By Persephone Braham
The transplanted, inherently glossy detective style serves as a particularly powerful lens for exposing the fissures and divergences of modernity in post-1968 Mexico and innovative Cuba. Combining in-depth serious analyses with the theoretical insights of present literary and cultural idea and Latin American postmodern reviews, Crimes opposed to the nation, Crimes opposed to individuals exhibits how the Cuban novela negra examines the Revolution via an incisive chronicle of lifestyles lower than a decaying regime, and the way the Mexican neopoliciaco unearths the oppressive politics of modernization and globalization in Latin the USA. foreign in scope, comparative in procedure, Braham’s learn provides a distinct inquiry into the moral and aesthetic complexities that Latin American authors face in adapting style detective fiction—a sleek, metropolitan model—to considerably diversified artistic and ideological courses. contemplating the paintings of writers corresponding to Leonardo Padura Fuentes and Paco Ignacio Taibo II, in addition to such English-language impacts as G. okay. Chesterton and Chester Himes, Braham additionally addresses Marxist evaluations of the tradition and emergent Latin American innovations of postmodernity.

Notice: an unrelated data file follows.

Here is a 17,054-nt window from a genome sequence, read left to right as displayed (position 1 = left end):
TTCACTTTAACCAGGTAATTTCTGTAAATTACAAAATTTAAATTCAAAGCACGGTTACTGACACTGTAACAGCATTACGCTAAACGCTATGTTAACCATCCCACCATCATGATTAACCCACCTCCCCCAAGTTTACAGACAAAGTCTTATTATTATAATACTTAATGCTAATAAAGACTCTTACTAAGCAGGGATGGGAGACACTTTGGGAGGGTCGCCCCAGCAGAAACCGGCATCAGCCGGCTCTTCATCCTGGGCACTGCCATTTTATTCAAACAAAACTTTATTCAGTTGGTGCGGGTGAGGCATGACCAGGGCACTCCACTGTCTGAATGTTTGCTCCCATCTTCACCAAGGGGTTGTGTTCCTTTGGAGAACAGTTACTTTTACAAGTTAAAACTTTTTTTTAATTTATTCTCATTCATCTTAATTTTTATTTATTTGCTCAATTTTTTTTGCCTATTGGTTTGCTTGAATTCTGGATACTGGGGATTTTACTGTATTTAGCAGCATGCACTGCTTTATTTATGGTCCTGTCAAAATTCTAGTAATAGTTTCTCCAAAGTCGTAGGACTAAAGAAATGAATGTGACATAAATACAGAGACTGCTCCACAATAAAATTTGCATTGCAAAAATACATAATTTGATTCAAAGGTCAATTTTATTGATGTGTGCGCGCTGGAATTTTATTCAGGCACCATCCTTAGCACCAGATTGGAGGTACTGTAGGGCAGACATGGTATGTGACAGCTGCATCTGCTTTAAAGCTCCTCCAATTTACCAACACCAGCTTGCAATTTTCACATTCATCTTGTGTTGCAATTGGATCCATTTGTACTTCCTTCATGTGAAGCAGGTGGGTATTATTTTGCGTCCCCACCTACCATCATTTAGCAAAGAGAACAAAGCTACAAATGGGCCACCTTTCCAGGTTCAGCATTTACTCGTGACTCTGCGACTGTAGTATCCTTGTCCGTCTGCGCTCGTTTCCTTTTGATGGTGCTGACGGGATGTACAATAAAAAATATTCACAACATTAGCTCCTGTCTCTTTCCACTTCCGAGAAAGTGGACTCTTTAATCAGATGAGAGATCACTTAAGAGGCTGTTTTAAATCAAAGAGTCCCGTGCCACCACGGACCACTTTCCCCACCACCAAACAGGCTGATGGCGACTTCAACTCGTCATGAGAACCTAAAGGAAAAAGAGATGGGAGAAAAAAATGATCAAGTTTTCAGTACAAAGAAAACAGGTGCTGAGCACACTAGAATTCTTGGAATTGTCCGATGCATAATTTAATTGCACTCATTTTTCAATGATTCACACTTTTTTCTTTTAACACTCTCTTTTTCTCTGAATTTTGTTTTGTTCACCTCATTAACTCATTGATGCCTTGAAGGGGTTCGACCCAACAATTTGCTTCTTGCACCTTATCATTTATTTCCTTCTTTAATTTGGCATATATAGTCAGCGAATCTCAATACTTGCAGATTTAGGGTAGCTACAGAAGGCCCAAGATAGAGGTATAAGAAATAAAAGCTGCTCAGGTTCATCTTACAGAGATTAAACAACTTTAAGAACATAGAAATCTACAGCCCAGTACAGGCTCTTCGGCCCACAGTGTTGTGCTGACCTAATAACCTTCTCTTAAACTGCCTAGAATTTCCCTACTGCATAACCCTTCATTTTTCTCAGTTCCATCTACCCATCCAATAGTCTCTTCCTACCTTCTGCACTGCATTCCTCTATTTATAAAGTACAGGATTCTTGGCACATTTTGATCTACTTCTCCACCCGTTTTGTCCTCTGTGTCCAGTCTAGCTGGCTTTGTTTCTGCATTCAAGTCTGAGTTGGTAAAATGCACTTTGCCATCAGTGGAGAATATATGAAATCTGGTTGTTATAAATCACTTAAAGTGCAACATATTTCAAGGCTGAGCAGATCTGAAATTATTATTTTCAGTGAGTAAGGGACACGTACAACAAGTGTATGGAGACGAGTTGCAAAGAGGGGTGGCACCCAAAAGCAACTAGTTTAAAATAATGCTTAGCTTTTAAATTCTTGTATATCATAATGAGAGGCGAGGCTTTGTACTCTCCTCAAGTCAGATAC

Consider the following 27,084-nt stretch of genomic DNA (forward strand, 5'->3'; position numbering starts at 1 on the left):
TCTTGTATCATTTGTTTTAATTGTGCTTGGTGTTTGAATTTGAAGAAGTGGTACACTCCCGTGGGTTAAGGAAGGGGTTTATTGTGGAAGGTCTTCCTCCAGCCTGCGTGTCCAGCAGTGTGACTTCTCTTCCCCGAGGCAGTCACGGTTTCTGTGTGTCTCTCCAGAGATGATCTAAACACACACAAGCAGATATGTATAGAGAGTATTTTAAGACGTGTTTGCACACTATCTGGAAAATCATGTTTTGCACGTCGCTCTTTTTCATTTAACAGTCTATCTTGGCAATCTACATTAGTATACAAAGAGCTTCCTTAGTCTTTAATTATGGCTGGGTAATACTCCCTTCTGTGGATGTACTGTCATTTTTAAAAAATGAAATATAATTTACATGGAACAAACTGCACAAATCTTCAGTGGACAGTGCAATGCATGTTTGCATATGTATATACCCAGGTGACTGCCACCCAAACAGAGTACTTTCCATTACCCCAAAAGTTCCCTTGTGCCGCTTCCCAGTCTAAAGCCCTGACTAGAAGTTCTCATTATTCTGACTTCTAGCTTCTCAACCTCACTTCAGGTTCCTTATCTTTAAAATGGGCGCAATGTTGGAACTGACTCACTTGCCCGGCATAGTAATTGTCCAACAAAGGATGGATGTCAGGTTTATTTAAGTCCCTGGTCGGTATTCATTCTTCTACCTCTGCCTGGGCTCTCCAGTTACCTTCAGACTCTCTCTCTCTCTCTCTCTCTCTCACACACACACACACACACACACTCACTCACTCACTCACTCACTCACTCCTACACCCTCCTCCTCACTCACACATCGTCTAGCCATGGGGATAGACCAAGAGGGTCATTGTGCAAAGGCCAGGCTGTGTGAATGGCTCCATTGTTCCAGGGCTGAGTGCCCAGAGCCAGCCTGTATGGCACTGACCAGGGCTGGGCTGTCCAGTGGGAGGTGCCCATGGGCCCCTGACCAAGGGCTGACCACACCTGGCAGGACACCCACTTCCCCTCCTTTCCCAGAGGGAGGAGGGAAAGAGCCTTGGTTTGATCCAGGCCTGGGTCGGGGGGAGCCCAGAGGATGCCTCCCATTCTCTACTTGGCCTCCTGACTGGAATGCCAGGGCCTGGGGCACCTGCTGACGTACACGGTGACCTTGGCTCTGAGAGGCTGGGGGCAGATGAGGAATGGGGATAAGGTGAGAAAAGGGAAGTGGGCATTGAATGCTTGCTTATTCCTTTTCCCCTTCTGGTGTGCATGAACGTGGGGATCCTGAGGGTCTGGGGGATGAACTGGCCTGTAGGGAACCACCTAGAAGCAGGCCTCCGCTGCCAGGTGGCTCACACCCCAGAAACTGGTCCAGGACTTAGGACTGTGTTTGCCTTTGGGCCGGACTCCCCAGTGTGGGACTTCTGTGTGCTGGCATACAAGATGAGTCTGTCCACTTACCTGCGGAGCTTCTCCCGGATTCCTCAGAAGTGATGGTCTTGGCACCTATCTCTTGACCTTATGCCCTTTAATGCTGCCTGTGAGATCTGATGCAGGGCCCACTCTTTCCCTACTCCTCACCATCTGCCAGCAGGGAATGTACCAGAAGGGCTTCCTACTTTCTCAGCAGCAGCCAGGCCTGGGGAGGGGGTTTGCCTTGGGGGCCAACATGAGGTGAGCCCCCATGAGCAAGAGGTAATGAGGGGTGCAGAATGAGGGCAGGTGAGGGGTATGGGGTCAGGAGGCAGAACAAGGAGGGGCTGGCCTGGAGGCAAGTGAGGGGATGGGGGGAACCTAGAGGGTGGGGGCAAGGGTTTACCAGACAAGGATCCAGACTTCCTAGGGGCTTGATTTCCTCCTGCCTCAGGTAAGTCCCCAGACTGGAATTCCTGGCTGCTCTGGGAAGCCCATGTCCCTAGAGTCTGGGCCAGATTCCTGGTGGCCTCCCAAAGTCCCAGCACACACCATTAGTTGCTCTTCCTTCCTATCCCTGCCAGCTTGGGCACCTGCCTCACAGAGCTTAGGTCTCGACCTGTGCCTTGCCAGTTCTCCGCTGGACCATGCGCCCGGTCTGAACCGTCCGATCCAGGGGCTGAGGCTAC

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Additional resources for Crimes against the State, Crimes against Persons: Detective Fiction in Cuba and Mexico
The novelistic Cuban spy rarely suffers the ethical isolation of John Le Carré’s or Graham Greene’s spies. Like James Bond, he is supported by an army of professionals whose ideology matches his own. He demonstrates none of the frivolity of the gentleman spy, nor, on the face of things, Bond’s implicit misogyny (like hard-boiled femmes fatales, the women in Bond novels die in large numbers). 56 This is certainly true of the Cuban detective novel, where the emphasis on the effectiveness of police procedure, on one hand, and the visibility of the criminal on the other rules out the use of traditional devices such as the red herring that protect the true solution from the reader.
The Cuban spy genre depicts inﬁltration from A REVOLUTIONARY AESTHETIC | 37 the outside, usually by the CIA. The novelistic Cuban spy rarely suffers the ethical isolation of John Le Carré’s or Graham Greene’s spies. Like James Bond, he is supported by an army of professionals whose ideology matches his own. He demonstrates none of the frivolity of the gentleman spy, nor, on the face of things, Bond’s implicit misogyny (like hard-boiled femmes fatales, the women in Bond novels die in large numbers).
Fernández Retamar’s famous 1971 essay Calibán linked the sociological discussion of the ﬁ n de siècle inextricably with contemporary literary discourse. A response to José Enrique Rodó’s seminal Ariel (1900), Calibán emphasized the decadence of the United States and the raw vigor of the Caribbean nation. Fernández Retamar defended the “volcanic violence” of Castro’s speech closing the 1971 Primer Congreso Nacional de Educación y Cultura, which condemned homosexuality and formalism, against the criticism of intellectuals who saw it as a deformation of revolutionary zeal.